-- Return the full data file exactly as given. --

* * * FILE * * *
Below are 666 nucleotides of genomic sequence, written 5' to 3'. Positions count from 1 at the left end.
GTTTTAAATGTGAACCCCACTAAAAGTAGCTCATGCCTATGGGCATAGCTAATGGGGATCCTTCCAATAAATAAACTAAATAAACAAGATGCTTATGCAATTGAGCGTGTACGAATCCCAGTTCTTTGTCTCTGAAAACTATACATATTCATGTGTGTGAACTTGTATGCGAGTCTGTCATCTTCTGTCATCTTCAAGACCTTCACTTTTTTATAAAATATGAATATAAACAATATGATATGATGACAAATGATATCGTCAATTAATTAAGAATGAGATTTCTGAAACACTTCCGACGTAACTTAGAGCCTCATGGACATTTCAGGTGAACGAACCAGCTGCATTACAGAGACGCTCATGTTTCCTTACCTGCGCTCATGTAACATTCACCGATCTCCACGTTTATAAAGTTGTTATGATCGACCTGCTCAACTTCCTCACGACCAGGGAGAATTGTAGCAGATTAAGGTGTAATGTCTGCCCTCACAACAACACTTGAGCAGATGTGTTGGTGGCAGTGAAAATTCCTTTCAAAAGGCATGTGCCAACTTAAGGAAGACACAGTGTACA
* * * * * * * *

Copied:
Below are 666 nucleotides of genomic sequence, written 5' to 3'. Positions count from 1 at the left end.
GTTTTAAATGTGAACCCCACTAAAAGTAGCTCATGCCTATGGGCATAGCTAATGGGGATCCTTCCAATAAATAAACTAAATAAACAAGATGCTTATGCAATTGAGCGTGTACGAATCCCAGTTCTTTGTCTCTGAAAACTATACATATTCATGTGTGTGAACTTGTATGCGAGTCTGTCATCTTCTGTCATCTTCAAGACCTTCACTTTTTTATAAAATATGAATATAAACAATATGATATGATGACAAATGATATCGTCAATTAATTAAGAATGAGATTTCTGAAACACTTCCGACGTAACTTAGAGCCTCATGGACATTTCAGGTGAACGAACCAGCTGCATTACAGAGACGCTCATGTTTCCTTACCTGCGCTCATGTAACATTCACCGATCTCCACGTTTATAAAGTTGTTATGATCGACCTGCTCAACTTCCTCACGACCAGGGAGAATTGTAGCAGATTAAGGTGTAATGTCTGCCCTCACAACAACACTTGAGCAGATGTGTTGGTGGCAGTGAAAATTCCTTTCAAAAGGCATGTGCCAACTTAAGGAAGACACAGTGTACA